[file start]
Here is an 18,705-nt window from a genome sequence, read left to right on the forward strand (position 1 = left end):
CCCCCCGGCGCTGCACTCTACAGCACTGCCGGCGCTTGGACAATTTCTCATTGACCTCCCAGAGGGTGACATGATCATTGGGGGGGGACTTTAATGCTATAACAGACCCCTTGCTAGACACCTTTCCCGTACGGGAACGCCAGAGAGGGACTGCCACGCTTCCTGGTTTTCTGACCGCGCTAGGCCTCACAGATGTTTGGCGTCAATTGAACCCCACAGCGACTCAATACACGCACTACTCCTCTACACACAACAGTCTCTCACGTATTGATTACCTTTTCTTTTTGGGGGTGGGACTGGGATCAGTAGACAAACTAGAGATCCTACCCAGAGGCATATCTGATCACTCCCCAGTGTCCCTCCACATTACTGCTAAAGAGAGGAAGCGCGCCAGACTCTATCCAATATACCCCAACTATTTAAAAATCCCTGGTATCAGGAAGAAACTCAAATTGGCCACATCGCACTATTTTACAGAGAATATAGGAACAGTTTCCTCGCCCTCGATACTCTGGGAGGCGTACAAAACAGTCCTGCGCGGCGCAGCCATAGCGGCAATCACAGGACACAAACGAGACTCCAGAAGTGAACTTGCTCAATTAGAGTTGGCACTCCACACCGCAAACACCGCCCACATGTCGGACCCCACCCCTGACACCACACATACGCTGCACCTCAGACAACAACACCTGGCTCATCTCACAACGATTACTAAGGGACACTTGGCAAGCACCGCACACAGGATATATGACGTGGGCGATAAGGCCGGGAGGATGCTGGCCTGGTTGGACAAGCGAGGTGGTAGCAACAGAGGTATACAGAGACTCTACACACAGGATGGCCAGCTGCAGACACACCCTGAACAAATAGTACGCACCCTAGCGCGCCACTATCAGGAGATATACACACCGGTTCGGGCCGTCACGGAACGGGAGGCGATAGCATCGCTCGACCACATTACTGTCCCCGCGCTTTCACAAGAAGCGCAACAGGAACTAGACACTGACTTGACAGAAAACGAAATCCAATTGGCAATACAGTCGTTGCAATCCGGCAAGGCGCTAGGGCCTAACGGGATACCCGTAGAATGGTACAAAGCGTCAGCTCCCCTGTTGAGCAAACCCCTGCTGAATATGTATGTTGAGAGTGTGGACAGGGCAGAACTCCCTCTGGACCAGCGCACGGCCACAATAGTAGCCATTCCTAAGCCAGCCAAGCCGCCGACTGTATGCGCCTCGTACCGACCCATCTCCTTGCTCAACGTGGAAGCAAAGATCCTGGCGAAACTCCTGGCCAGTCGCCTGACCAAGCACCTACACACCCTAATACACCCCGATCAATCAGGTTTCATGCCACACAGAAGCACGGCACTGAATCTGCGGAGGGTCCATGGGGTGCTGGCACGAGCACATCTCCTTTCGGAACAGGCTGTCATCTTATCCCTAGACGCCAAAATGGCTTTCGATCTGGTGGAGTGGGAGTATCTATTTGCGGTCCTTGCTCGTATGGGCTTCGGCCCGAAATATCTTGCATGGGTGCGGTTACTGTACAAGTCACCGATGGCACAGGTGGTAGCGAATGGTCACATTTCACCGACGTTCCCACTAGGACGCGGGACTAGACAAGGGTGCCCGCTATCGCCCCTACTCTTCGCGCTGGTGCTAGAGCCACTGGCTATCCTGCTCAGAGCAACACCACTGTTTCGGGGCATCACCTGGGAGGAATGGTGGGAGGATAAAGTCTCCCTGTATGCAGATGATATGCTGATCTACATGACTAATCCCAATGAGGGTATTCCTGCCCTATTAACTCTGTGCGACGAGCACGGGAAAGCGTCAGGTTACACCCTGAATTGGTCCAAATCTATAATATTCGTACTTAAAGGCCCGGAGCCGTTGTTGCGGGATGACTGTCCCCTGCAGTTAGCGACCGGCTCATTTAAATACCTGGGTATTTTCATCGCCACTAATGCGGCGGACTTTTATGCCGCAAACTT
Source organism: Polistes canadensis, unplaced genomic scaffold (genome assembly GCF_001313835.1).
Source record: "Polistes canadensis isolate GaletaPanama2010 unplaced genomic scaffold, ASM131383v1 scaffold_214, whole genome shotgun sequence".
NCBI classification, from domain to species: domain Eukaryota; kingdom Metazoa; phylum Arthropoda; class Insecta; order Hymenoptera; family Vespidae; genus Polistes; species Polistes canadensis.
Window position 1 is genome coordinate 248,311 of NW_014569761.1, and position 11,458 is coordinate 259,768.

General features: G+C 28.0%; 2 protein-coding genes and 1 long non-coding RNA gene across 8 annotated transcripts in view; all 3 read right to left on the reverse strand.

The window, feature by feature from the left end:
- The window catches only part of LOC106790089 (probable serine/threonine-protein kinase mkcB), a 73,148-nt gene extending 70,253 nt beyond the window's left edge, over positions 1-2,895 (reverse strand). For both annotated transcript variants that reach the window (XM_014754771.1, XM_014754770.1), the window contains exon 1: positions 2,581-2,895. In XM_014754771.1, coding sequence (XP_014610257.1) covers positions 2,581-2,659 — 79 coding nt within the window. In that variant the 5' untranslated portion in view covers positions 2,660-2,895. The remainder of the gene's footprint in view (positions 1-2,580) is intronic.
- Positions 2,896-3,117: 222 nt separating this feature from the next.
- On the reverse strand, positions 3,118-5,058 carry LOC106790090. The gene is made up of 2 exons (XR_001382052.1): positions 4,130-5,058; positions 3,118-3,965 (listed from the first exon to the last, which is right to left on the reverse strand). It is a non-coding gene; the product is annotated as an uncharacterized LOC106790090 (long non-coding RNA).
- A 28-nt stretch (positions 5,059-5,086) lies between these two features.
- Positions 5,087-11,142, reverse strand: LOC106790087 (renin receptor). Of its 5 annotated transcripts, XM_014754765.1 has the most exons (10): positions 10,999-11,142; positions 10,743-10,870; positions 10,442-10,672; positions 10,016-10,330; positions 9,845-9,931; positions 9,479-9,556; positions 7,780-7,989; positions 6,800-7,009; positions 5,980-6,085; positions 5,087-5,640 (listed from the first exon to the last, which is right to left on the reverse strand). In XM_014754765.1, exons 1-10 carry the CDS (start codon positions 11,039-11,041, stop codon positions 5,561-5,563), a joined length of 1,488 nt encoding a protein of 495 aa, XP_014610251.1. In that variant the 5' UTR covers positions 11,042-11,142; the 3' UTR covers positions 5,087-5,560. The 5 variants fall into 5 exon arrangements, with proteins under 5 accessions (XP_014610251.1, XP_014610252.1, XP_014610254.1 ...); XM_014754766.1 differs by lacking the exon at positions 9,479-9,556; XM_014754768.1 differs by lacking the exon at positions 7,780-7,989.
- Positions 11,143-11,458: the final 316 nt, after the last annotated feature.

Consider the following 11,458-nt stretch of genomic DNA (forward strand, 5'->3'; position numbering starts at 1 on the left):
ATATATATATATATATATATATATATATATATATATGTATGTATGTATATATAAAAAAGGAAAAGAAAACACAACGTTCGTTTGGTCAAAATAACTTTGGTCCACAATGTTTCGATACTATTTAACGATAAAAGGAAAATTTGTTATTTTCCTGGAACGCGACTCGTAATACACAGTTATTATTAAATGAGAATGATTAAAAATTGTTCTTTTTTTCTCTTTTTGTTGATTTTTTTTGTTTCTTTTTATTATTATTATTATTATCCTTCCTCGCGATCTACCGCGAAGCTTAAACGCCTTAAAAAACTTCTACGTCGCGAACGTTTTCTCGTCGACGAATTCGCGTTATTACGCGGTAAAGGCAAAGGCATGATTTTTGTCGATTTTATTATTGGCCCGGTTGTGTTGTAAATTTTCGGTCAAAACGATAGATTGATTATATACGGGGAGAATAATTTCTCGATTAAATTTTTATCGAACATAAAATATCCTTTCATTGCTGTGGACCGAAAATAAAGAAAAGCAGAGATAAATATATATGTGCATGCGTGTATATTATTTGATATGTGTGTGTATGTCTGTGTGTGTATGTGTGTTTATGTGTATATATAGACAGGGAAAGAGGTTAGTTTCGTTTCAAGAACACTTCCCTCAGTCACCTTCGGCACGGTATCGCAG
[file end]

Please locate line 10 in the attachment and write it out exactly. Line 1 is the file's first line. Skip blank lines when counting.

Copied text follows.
- Positions 2,896-3,117: 222 nt separating this feature from the next.